Teacher training seems also to be con- ducted in a rarefied atmosphere away from schools, so that teachers are often horrified by their first teaching experience. Academic training-has lengthened, but classroom com- petence seems to decline. The old pupil- teachers and the men and women trained after the last war by heads and deputy heads on secondment under the Emergency Train- ing Scheme were the best teachers ever trained. A student teacher should be at least a year in a school on a full time-table at-
tached as an apprentice to an experienced competent class teacher who should be paid extra for his services. This would both im- prove his techniques and show him
before it was too late whether he really wanted to teach. It appears to the classroom teacher that at least half of the College of Education lecturers are ineffective refugees from the classroom and students regularly complain to me that they have never seen their lecturers take a class. A maximum five- year secondment from school to lecturing, and teaching schools in less favoured areas attached to each college where students would see their lecturers teach, would ensure that lecturers could teach and were in touch with reality.
Society has begun to doubt its values and standards and some teachers and most of their advisers have been active in this change.
There is a crisis of belief in the teaching pro- fession as with the trendy clerics in the Church; only the law (thank goodness) seems as yet immune from this erosion of belief in an ordered pattern. If one is constantly throwing doubt on traditional methods, on an hierarchical structure, on examinations, on the fabric of learning itself, there are bound to be doubts or alarms amongst pupils who will wonder as to the effectiveness and pur- pose of the methods being used. The con- stant search for gimmick teaching methods and the butterfly discovery methods sow in the lower primary schools the seeds of secondary revolt. If the younger teacher goes to the extreme of the equality of teacher and learner within the classroom, then it is no good the teacher being surprised when black- board jungle ensues.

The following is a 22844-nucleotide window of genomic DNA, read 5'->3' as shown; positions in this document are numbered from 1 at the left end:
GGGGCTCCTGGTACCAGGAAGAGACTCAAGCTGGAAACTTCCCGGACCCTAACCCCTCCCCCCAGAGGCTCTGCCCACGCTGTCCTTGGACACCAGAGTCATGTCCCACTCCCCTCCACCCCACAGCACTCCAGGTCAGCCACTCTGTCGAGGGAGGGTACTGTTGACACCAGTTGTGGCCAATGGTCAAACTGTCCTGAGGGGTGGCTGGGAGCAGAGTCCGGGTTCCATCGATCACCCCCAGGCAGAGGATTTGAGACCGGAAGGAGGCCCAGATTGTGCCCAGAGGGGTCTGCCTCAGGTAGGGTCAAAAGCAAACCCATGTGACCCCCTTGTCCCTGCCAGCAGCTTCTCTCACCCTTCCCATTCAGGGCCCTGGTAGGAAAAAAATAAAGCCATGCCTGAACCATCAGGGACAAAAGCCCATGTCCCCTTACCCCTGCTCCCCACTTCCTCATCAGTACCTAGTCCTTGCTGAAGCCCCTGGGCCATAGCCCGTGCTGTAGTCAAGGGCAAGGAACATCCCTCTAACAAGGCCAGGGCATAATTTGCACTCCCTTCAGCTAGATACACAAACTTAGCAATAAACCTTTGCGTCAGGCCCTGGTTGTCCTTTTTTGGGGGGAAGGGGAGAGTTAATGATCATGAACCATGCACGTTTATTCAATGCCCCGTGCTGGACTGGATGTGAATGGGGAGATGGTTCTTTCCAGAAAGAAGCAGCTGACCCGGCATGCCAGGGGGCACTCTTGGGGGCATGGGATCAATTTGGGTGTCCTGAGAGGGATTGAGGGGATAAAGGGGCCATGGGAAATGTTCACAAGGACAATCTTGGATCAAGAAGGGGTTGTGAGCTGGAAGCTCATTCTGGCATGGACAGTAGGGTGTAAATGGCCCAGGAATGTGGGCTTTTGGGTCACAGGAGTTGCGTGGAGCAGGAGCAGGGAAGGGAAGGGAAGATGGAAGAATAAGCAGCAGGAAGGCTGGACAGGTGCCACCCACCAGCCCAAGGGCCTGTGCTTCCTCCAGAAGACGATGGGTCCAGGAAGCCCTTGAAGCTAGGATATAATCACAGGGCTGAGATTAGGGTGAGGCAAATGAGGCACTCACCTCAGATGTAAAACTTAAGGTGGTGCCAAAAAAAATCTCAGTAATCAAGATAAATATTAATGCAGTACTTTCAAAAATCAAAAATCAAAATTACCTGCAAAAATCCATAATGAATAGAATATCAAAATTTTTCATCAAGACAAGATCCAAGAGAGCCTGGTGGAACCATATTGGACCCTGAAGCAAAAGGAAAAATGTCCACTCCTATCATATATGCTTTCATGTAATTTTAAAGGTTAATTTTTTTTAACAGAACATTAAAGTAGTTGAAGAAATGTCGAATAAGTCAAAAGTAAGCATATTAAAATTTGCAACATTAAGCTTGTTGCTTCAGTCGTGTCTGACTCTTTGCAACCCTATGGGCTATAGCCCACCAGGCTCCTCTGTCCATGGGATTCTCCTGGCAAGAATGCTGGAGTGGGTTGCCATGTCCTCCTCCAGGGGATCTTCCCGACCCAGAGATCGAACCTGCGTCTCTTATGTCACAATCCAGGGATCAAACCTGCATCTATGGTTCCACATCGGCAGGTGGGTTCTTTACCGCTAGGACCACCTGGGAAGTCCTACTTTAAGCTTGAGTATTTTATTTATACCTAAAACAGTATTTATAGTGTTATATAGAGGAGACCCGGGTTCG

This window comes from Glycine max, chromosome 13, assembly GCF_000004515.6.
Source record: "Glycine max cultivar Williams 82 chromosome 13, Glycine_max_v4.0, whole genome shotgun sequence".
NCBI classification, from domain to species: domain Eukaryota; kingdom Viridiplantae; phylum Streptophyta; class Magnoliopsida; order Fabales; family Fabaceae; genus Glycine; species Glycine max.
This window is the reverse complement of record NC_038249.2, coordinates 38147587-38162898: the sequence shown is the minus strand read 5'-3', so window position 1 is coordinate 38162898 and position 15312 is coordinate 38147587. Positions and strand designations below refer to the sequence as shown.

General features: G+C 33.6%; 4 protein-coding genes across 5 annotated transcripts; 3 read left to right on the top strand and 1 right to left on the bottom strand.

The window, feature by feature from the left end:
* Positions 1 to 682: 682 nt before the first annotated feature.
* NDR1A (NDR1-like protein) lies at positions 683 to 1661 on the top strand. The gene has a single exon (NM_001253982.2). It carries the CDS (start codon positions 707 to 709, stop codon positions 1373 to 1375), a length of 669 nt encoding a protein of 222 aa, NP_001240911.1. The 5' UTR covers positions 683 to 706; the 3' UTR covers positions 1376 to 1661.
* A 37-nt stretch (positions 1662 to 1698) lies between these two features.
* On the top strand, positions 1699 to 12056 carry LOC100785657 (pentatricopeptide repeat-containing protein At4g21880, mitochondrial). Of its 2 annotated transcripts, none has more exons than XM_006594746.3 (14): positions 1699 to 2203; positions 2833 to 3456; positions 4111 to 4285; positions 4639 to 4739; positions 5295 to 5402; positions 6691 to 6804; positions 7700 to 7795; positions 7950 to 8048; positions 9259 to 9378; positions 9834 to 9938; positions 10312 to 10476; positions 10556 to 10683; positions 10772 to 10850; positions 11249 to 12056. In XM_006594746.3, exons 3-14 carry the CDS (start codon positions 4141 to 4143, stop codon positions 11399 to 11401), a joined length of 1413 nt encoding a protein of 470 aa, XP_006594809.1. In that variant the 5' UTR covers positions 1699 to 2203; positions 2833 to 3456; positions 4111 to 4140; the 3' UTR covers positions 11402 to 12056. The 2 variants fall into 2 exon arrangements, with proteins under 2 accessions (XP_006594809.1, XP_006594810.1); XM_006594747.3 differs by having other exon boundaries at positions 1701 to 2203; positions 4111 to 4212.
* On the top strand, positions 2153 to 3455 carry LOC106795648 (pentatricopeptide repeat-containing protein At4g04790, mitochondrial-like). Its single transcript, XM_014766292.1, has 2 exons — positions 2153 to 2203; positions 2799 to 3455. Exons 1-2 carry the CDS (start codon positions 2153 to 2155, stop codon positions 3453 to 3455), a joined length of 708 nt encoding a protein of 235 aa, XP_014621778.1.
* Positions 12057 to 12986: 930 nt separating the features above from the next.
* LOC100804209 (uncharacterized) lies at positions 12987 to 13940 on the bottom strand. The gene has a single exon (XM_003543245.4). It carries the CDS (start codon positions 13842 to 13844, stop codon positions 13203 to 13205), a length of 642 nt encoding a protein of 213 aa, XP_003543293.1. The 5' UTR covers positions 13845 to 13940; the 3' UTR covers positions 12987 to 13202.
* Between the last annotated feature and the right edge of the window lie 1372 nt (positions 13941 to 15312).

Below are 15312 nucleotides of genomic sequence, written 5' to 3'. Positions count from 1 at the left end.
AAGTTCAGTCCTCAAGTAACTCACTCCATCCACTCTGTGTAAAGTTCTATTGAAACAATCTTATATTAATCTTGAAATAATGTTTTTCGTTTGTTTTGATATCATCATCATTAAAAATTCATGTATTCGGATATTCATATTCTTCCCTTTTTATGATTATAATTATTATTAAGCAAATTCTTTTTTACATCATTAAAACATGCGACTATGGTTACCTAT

The question of school discipline is not linked with size of classes or the alleged in- creased number of disturbed children. Class sizes are now lower than they ever were in this country. More children are now con- sidered disturbed simply because there are more psychologists in schools to sort them out and increase further their growth in- dustry. Nor will the creation of 'penal' schools help. These will simply fragment the educational service further and schools will pass over more and more of their pupils. That such schools should even be considered is the ultimate sign of the failure of the new methods and laxer discipline. Schools must be encouraged to solve their own problems and appeal to a higher authority only in the last resort. Schools should then be firmly supported in the action they take.
Schools differ in their academic, social and disciplinary framework. Parents should care. fully choose the type of schools they wish their children to go to and then accept its authority. At my own comprehensive school, Highbury Grove, where a confidence of pur- pose, good staffing and a delegated structure have meant few disciplinary problems, we have found that parental involvement is the answer. We take on families not boys and compel parents to attend all meetings and help in the schooL The interesting factor is that the parents demand more work, more order and more discipline. Once again we must activate the silent majority to preserve the values of our schools and society.